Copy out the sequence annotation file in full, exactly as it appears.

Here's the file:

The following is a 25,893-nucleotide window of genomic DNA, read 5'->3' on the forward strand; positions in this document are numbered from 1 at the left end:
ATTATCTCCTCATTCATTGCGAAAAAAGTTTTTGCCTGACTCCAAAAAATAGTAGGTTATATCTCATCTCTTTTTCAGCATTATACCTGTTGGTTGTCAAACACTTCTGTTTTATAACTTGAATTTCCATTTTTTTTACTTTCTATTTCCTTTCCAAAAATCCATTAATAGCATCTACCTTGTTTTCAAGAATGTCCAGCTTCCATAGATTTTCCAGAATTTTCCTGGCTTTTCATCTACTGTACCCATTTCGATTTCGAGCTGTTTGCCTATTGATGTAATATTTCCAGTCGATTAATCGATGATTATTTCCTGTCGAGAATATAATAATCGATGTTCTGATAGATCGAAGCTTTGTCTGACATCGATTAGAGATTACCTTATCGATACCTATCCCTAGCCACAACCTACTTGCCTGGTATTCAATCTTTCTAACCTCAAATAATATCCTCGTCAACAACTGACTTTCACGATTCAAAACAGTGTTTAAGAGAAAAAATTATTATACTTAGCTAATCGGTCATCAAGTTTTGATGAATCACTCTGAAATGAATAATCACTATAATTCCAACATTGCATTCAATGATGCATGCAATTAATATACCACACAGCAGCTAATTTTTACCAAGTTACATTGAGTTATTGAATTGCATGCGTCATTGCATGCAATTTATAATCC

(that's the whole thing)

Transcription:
The following is a 25,893-nucleotide window of genomic DNA, read 5'->3' on the forward strand; positions in this document are numbered from 1 at the left end:
ATTATCTCCTCATTCATTGCGAAAAAAGTTTTTGCCTGACTCCAAAAAATAGTAGGTTATATCTCATCTCTTTTTCAGCATTATACCTGTTGGTTGTCAAACACTTCTGTTTTATAACTTGAATTTCCATTTTTTTTACTTTCTATTTCCTTTCCAAAAATCCATTAATAGCATCTACCTTGTTTTCAAGAATGTCCAGCTTCCATAGATTTTCCAGAATTTTCCTGGCTTTTCATCTACTGTACCCATTTCGATTTCGAGCTGTTTGCCTATTGATGTAATATTTCCAGTCGATTAATCGATGATTATTTCCTGTCGAGAATATAATAATCGATGTTCTGATAGATCGAAGCTTTGTCTGACATCGATTAGAGATTACCTTATCGATACCTATCCCTAGCCACAACCTACTTGCCTGGTATTCAATCTTTCTAACCTCAAATAATATCCTCGTCAACAACTGACTTTCACGATTCAAAACAGTGTTTAAGAGAAAAAATTATTATACTTAGCTAATCGGTCATCAAGTTTTGATGAATCACTCTGAAATGAATAATCACTATAATTCCAACATTGCATTCAATGATGCATGCAATTAATATACCACACAGCAGCTAATTTTTACCAAGTTACATTGAGTTATTGAATTGCATGCGTCATTGCATGCAATTTATAATCC